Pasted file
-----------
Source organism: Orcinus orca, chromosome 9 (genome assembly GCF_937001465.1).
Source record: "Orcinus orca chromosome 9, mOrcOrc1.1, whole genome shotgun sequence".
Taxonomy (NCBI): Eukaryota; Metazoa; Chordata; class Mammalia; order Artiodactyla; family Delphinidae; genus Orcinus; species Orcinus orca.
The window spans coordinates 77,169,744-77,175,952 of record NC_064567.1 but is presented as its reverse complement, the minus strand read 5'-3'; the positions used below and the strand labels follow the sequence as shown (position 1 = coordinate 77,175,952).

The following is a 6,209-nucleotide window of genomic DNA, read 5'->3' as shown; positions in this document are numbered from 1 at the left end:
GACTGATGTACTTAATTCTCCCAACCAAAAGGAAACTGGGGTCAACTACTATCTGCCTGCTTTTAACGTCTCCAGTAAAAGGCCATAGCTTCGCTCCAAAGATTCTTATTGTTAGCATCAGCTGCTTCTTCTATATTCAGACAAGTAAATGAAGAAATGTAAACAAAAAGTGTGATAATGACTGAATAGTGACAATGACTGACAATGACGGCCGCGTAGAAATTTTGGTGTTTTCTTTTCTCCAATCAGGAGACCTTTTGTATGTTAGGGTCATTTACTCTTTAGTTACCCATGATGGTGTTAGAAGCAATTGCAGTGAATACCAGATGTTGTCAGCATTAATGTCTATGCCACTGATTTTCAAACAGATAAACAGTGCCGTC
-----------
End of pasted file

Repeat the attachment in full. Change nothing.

Source organism: Orcinus orca, chromosome 9 (genome assembly GCF_937001465.1).
Source record: "Orcinus orca chromosome 9, mOrcOrc1.1, whole genome shotgun sequence".
Taxonomy (NCBI): Eukaryota; Metazoa; Chordata; class Mammalia; order Artiodactyla; family Delphinidae; genus Orcinus; species Orcinus orca.
The window spans coordinates 77,169,744-77,175,952 of record NC_064567.1 but is presented as its reverse complement, the minus strand read 5'-3'; the positions used below and the strand labels follow the sequence as shown (position 1 = coordinate 77,175,952).

The following is a 6,209-nucleotide window of genomic DNA, read 5'->3' as shown; positions in this document are numbered from 1 at the left end:
GACTGATGTACTTAATTCTCCCAACCAAAAGGAAACTGGGGTCAACTACTATCTGCCTGCTTTTAACGTCTCCAGTAAAAGGCCATAGCTTCGCTCCAAAGATTCTTATTGTTAGCATCAGCTGCTTCTTCTATATTCAGACAAGTAAATGAAGAAATGTAAACAAAAAGTGTGATAATGACTGAATAGTGACAATGACTGACAATGACGGCCGCGTAGAAATTTTGGTGTTTTCTTTTCTCCAATCAGGAGACCTTTTGTATGTTAGGGTCATTTACTCTTTAGTTACCCATGATGGTGTTAGAAGCAATTGCAGTGAATACCAGATGTTGTCAGCATTAATGTCTATGCCACTGATTTTCAAACAGATAAACAGTGCCGTC